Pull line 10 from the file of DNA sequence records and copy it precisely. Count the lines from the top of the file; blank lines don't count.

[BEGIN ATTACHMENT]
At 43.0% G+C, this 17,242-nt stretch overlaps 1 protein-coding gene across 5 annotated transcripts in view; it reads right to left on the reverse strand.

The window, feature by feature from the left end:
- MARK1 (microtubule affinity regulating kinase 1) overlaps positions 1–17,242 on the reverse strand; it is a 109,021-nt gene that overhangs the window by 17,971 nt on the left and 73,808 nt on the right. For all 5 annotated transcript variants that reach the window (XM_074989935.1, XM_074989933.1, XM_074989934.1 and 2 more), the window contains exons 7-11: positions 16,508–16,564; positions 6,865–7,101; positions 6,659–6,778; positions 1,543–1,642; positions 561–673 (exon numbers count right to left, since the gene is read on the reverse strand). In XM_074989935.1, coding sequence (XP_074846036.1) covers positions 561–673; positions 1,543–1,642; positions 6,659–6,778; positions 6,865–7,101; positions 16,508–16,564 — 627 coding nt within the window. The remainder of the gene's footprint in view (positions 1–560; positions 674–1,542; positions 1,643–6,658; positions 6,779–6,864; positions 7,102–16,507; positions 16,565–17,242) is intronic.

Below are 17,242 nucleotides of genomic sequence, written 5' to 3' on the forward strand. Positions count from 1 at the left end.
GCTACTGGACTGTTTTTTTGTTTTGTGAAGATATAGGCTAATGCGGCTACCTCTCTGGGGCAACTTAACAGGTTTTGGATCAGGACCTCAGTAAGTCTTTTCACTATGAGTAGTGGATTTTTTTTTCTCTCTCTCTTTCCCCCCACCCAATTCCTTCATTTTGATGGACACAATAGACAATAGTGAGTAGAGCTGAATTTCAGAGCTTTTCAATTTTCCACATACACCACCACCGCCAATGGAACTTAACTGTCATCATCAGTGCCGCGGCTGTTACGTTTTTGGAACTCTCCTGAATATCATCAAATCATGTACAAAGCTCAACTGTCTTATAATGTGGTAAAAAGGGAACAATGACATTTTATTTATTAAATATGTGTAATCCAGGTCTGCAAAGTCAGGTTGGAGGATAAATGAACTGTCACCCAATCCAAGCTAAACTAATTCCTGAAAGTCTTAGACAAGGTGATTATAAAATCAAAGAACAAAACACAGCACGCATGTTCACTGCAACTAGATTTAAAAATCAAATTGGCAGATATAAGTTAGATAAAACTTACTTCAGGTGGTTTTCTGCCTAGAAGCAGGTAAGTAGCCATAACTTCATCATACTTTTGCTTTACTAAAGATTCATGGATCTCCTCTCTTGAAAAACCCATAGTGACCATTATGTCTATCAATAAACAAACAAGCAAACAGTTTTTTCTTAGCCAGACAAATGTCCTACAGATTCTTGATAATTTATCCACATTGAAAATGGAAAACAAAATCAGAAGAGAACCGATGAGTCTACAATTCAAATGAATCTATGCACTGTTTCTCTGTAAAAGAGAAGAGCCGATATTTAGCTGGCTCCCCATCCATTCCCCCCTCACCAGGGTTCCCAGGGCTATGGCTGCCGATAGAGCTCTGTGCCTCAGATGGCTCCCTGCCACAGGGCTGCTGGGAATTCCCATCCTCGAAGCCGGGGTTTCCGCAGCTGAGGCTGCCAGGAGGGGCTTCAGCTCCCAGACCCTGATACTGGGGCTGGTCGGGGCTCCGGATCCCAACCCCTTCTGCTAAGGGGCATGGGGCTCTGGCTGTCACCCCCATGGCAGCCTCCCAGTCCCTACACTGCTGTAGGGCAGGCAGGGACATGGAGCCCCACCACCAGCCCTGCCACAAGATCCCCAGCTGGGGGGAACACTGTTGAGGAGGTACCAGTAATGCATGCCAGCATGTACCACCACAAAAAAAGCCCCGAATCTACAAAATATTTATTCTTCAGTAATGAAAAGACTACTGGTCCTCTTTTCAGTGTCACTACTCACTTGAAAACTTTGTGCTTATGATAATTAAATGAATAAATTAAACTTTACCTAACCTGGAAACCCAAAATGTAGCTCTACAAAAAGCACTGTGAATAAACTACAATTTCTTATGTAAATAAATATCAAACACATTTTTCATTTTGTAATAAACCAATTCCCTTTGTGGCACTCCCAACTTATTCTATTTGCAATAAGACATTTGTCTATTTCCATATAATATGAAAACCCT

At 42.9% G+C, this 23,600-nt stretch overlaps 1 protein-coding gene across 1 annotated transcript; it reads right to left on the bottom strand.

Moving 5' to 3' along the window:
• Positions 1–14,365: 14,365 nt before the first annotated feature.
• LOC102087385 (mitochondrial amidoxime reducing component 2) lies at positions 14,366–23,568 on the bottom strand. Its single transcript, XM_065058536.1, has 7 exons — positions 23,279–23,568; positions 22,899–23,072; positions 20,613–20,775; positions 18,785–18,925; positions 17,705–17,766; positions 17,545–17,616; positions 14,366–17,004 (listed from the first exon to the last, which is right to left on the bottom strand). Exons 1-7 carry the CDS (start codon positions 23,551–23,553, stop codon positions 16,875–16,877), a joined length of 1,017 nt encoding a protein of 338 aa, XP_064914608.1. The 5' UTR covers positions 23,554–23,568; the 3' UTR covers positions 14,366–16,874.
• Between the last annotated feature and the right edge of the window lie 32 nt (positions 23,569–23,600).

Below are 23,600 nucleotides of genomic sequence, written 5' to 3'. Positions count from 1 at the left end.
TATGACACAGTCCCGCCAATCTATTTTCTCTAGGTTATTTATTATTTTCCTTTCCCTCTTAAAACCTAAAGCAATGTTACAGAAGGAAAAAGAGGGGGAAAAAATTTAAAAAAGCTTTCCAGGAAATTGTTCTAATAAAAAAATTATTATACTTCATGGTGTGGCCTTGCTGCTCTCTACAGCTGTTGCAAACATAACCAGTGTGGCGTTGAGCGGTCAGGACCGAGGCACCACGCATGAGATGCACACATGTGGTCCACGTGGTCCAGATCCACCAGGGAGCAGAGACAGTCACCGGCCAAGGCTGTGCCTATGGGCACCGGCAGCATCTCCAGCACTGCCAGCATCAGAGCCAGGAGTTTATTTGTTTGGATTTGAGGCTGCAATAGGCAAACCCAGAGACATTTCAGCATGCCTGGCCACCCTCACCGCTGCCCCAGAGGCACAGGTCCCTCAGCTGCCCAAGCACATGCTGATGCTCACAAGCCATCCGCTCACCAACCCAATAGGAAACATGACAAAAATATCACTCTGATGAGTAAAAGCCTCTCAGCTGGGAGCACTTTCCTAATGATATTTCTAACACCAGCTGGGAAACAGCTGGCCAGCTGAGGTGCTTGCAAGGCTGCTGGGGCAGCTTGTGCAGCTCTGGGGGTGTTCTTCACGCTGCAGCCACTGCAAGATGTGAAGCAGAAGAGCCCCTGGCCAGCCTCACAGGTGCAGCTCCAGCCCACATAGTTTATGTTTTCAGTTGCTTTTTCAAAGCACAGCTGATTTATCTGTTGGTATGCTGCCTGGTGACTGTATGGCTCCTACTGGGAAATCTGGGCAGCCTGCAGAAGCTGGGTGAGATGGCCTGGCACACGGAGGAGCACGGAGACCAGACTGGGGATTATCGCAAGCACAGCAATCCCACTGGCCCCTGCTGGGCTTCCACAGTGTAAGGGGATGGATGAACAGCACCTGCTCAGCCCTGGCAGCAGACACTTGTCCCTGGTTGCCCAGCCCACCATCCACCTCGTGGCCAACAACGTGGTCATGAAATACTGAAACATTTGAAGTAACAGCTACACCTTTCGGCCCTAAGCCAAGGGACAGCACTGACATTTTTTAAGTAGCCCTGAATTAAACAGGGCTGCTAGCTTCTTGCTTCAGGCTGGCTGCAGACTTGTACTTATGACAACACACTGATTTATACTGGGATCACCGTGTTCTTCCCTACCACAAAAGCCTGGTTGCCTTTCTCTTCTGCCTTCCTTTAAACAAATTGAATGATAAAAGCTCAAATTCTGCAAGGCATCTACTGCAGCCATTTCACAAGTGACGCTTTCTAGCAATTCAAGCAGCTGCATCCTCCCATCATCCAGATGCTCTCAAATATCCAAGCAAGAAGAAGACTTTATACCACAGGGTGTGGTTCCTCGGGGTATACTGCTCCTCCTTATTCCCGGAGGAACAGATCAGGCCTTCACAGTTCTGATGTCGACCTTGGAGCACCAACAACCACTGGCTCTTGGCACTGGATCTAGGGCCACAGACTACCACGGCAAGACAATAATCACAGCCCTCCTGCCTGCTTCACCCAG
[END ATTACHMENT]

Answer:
• Between the last annotated feature and the right edge of the window lie 32 nt (positions 23,569–23,600).